Condensation, fog and uncomfortable atmosphere in indoor ice skating , ice hockey and curling rinks are results of humidity/ moisture. As the ice surface tends to get chilled it starts giving up moisture i.e starts sweating. This leads to corrosion of metal and mold, fungus growth. etc. Also the quality of ice suffers rendering the ice skating surface uneven and unsafe due to the dripping of condensed water.
Moisture migrates through the air from a higher concentration to a lower concentration due to a difference in vapour pressure. When air is cooled, it is unable to hold as much moisture. Thus moisture will condense on any surface that has a lower temperature than the dew point temperature. This is a particular problem in Ice Skating rinks where the condensed moisture is deposited onto the surface of the ice in the form of water droplets and also in form of fog above the surface of the ice.
When moisture condenses and accumulates on the surface of the ice, it is known as “Frosting”. This “Frosting” in turn results in “Slow” ice and also imposes an additional load on the ice making system. These conditions cannot be solved by ventilation because introduction of outside air only aggravates the problem when the weather outside is mild and humid. Insulating the roof also aggravates drip during mild outside weather conditions. Low emissivity ceiling stay warmer and thus, reduce condensation and dripping.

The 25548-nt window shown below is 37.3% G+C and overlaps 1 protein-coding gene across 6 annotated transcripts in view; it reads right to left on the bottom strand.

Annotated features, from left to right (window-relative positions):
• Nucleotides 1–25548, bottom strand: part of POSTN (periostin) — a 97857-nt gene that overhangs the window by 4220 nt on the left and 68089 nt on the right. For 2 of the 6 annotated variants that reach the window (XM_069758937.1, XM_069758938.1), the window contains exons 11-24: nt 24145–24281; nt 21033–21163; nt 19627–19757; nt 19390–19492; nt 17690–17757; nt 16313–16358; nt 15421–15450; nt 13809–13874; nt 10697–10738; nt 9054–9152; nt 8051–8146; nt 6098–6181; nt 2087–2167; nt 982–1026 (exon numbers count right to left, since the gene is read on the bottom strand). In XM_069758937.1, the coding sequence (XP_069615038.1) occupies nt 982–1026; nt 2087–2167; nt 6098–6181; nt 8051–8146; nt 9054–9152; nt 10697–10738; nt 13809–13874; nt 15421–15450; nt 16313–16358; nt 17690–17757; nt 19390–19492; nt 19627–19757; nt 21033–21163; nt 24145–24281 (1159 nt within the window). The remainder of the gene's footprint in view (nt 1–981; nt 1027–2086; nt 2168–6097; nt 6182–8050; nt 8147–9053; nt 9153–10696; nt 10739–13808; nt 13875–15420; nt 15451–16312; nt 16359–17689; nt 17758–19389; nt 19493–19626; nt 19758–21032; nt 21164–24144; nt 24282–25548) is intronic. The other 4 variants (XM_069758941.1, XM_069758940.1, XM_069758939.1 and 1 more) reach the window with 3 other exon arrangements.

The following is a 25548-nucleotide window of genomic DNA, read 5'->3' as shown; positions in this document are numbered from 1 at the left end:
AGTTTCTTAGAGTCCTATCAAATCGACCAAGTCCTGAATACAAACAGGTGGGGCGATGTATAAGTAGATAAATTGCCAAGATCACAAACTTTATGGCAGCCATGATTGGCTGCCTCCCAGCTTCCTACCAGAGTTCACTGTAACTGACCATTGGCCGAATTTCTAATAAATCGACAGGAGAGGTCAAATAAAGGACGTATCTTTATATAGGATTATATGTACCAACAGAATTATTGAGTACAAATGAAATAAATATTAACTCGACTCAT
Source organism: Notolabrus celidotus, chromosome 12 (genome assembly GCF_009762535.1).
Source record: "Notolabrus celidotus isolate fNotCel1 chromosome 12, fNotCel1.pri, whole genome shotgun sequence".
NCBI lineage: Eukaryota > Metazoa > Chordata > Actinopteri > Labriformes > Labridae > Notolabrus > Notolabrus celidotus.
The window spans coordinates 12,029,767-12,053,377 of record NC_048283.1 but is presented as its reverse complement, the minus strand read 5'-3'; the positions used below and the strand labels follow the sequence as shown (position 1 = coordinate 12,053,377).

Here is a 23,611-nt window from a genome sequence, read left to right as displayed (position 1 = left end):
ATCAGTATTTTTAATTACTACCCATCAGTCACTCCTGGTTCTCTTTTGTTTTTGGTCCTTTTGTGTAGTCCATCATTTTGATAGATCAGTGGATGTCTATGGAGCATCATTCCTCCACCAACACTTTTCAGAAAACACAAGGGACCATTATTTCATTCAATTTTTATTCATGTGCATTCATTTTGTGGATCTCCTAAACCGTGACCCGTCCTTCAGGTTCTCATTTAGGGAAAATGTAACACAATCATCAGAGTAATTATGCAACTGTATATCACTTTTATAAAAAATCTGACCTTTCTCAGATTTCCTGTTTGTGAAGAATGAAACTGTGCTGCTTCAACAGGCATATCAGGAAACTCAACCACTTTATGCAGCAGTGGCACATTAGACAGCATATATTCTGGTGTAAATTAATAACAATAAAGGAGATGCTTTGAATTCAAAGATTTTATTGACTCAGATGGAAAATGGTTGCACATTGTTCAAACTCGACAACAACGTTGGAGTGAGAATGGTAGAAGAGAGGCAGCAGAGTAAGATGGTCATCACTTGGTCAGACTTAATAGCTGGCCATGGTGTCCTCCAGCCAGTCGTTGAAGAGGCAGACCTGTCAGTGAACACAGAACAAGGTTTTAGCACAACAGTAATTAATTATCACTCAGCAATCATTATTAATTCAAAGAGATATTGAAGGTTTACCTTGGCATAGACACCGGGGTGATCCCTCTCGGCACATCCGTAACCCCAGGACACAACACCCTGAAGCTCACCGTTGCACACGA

To prevent condensation in the ceiling space and to eliminate the fog there are two approaches- refrigeration and desiccant dehumidification. In the past refrigeration air conditioning systems were used but due to high energy consumption leading to higher costs, desiccant dehumidification is preferred nowadays. Conventional refrigeration equipment can maintain space conditions in a skating rink of 7-15°C (45 to 60°F) at a relative humidity of 60% to 75%.
This can result in air so close to saturation that it actually forms a fog over the rink and condensation inside the building and on the surface of the ice. Any attempt to maintain lower humidity levels would necessitate maintaining evaporator temperatures lower than 32°F which results in frost formation on the evaporative coil. Thus, to conclude desiccant dehumidification is a more effective and energy efficient solution.
The relative humidity in the Ice Skating rinks should be maintained at 10% at about 11.3°C.
The primary advantage of a desiccant dehumidification system is its ability to dry air to a very low humidity level. A desiccant dehumidification system can very easily maintain 30-40 % relative humidity within the ice skating rink thus, eliminating fog and condensation year round, irrespective of outdoor weather conditions. According to the studies, conducted by ASHRAE and several manufacturers of desiccant systems, the average energy consumption of a desiccant dehumidifier is as much as 70% less than that of a comparable refrigeration system. So, desiccant dehumidification systems can eliminate fog and condensation while, at the same time, reducing operating costs. There is also the potential for a reduction in maintenance to the building and equipment inside as it is no longer subject to excessive humidity and the problems associated with it.